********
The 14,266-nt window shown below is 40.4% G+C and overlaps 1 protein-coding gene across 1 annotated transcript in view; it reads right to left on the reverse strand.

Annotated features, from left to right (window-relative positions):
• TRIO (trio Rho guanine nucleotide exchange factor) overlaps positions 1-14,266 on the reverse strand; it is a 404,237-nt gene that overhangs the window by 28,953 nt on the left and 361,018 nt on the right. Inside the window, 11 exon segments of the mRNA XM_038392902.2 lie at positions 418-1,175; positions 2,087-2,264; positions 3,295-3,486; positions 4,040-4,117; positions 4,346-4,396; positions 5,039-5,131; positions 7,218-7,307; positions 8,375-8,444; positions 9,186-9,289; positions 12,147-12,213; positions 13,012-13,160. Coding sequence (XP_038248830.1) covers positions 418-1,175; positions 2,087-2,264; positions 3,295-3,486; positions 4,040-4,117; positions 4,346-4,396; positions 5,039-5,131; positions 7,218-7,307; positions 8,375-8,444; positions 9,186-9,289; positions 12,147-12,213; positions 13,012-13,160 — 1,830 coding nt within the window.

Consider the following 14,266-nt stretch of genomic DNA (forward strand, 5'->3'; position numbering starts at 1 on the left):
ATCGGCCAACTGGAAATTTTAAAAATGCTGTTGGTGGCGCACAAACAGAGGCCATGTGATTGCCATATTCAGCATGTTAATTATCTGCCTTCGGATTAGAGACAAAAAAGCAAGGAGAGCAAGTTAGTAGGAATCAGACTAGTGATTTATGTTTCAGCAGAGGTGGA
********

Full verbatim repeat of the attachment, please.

The 14,266-nt window shown below is 40.4% G+C and overlaps 1 protein-coding gene across 1 annotated transcript in view; it reads right to left on the reverse strand.

Annotated features, from left to right (window-relative positions):
• TRIO (trio Rho guanine nucleotide exchange factor) overlaps positions 1-14,266 on the reverse strand; it is a 404,237-nt gene that overhangs the window by 28,953 nt on the left and 361,018 nt on the right. Inside the window, 11 exon segments of the mRNA XM_038392902.2 lie at positions 418-1,175; positions 2,087-2,264; positions 3,295-3,486; positions 4,040-4,117; positions 4,346-4,396; positions 5,039-5,131; positions 7,218-7,307; positions 8,375-8,444; positions 9,186-9,289; positions 12,147-12,213; positions 13,012-13,160. Coding sequence (XP_038248830.1) covers positions 418-1,175; positions 2,087-2,264; positions 3,295-3,486; positions 4,040-4,117; positions 4,346-4,396; positions 5,039-5,131; positions 7,218-7,307; positions 8,375-8,444; positions 9,186-9,289; positions 12,147-12,213; positions 13,012-13,160 — 1,830 coding nt within the window.

Consider the following 14,266-nt stretch of genomic DNA (forward strand, 5'->3'; position numbering starts at 1 on the left):
ATCGGCCAACTGGAAATTTTAAAAATGCTGTTGGTGGCGCACAAACAGAGGCCATGTGATTGCCATATTCAGCATGTTAATTATCTGCCTTCGGATTAGAGACAAAAAAGCAAGGAGAGCAAGTTAGTAGGAATCAGACTAGTGATTTATGTTTCAGCAGAGGTGGA